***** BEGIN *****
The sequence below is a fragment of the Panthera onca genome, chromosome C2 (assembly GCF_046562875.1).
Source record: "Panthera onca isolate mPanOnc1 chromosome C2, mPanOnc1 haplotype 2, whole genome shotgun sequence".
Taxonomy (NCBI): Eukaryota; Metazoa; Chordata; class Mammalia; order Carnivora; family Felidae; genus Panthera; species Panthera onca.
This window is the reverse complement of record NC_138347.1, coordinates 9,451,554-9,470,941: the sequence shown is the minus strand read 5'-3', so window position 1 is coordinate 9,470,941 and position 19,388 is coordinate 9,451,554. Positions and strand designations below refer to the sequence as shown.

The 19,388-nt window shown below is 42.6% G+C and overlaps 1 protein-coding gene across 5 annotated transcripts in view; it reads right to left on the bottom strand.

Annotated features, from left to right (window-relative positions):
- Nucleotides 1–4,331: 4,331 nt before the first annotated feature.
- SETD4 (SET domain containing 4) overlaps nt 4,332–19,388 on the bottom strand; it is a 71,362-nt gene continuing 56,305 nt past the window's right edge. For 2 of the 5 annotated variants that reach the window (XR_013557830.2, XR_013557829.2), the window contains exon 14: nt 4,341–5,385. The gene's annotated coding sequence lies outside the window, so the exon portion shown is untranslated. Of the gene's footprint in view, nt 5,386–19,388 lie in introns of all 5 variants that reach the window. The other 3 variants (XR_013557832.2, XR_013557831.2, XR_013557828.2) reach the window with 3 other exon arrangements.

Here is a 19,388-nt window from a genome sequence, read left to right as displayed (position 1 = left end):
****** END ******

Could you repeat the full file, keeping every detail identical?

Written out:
The sequence below is a fragment of the Panthera onca genome, chromosome C2 (assembly GCF_046562875.1).
Source record: "Panthera onca isolate mPanOnc1 chromosome C2, mPanOnc1 haplotype 2, whole genome shotgun sequence".
Taxonomy (NCBI): Eukaryota; Metazoa; Chordata; class Mammalia; order Carnivora; family Felidae; genus Panthera; species Panthera onca.
This window is the reverse complement of record NC_138347.1, coordinates 9,451,554-9,470,941: the sequence shown is the minus strand read 5'-3', so window position 1 is coordinate 9,470,941 and position 19,388 is coordinate 9,451,554. Positions and strand designations below refer to the sequence as shown.

The 19,388-nt window shown below is 42.6% G+C and overlaps 1 protein-coding gene across 5 annotated transcripts in view; it reads right to left on the bottom strand.

Annotated features, from left to right (window-relative positions):
- Nucleotides 1–4,331: 4,331 nt before the first annotated feature.
- SETD4 (SET domain containing 4) overlaps nt 4,332–19,388 on the bottom strand; it is a 71,362-nt gene continuing 56,305 nt past the window's right edge. For 2 of the 5 annotated variants that reach the window (XR_013557830.2, XR_013557829.2), the window contains exon 14: nt 4,341–5,385. The gene's annotated coding sequence lies outside the window, so the exon portion shown is untranslated. Of the gene's footprint in view, nt 5,386–19,388 lie in introns of all 5 variants that reach the window. The other 3 variants (XR_013557832.2, XR_013557831.2, XR_013557828.2) reach the window with 3 other exon arrangements.

Here is a 19,388-nt window from a genome sequence, read left to right as displayed (position 1 = left end):